PA, NJ Seen As Well Positioned for Sentencing Reform


Pennsylvania and New Jersey prison officials say the “get tough on crime” philosophy that has governed prison operations since the early 1980s must change, says the Philadelphia Inquirer. It’s expensive and, in many cases, it’s not working. “The fact that our budget is $1.86 billion has a lot of people rethinking some of the assumptions we’ve made in the past,” said John Wetzel, Pennsylvania’s secretary of corrections. “When we over-incarcerate individuals – and there is a portion of our population that we over-incarcerate – we’re not improving public safety. Quite the opposite.”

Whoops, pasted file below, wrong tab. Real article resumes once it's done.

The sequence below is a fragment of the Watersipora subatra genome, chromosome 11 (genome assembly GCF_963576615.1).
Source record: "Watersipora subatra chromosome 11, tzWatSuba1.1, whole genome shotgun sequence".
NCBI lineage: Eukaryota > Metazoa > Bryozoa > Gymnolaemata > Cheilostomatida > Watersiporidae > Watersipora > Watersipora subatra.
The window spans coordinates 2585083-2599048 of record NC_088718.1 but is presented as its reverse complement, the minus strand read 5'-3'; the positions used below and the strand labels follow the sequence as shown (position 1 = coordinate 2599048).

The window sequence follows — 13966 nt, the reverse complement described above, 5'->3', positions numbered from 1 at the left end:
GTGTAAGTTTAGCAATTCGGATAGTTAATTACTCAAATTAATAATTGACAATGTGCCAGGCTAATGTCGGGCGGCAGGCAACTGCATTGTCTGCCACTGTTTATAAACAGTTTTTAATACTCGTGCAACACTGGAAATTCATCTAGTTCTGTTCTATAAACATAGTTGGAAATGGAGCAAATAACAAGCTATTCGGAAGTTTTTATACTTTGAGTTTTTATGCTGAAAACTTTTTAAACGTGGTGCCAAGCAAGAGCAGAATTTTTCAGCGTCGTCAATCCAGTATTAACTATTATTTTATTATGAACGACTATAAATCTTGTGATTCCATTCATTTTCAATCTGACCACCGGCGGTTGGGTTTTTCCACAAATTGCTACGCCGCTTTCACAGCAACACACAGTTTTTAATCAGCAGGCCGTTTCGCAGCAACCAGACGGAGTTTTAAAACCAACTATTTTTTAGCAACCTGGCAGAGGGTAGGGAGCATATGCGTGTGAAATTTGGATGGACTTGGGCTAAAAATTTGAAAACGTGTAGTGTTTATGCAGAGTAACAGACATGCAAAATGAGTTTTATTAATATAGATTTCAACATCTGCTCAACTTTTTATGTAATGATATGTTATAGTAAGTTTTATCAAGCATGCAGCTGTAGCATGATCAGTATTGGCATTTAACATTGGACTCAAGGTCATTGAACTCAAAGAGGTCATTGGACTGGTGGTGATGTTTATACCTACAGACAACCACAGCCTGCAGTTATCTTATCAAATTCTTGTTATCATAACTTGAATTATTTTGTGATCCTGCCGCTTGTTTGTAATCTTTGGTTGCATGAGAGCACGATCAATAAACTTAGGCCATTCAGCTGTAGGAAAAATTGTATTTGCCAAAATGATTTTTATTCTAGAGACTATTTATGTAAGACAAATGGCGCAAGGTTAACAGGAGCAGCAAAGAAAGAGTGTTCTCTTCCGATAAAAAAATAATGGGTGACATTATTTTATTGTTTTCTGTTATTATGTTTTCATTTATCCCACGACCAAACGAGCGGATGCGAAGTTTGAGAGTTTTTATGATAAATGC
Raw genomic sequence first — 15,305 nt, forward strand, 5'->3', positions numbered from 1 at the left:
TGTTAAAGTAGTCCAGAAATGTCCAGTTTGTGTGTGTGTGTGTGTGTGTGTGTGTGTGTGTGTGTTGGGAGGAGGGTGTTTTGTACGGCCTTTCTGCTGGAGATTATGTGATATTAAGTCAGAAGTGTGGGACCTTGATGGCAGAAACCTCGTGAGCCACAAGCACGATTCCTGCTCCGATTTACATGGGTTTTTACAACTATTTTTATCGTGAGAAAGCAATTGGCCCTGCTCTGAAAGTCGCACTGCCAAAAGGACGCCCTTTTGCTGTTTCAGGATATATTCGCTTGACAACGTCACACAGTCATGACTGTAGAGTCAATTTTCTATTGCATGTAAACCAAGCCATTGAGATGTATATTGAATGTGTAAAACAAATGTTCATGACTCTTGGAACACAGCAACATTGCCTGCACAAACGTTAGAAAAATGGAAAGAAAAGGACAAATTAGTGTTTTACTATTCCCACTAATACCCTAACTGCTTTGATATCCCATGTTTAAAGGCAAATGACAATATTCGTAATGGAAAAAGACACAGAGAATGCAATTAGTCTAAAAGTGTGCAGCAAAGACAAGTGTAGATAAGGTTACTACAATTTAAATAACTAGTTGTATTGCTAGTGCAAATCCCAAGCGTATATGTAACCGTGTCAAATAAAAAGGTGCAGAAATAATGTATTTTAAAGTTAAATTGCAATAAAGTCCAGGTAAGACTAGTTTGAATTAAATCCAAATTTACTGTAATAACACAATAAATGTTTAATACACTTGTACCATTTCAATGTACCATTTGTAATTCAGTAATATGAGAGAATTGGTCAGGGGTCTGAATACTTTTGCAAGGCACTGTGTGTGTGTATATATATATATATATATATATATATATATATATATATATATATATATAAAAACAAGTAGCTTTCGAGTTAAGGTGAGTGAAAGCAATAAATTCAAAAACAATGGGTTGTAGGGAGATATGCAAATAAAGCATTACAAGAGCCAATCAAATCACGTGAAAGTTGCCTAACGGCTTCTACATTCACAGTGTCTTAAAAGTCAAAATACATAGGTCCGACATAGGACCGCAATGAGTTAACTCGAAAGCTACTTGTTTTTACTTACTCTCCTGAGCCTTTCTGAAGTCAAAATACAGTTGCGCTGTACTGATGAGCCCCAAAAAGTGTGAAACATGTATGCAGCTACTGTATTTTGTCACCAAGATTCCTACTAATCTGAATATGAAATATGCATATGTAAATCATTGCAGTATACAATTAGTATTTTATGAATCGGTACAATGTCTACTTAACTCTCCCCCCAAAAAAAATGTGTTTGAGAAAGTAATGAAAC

Advocates of prison reform say Pennsylvania and New Jersey could be well-positioned for change. Both governors are Republican former prosecutors, credentials that buffer accusations that whittling down the prison population means going “soft” on crime. And Govs. Tom Corbett and Chris Christie have picked corrections chiefs who support a more rehabilitative approach to corrections, a method that, studies show, can reduce recidivism. Wetzel and New Jersey’s corrections commissioner, Gary Lanigan, want to keep nonviolent offenders out of prison, diverting them to drug rehabilitation or other programs instead. “People are realizing that there is a huge cost to incarceration, and there’s ways to do it smarter,” Lanigan said. “There are people who belong in prison and there’s people who are better served in the community.”

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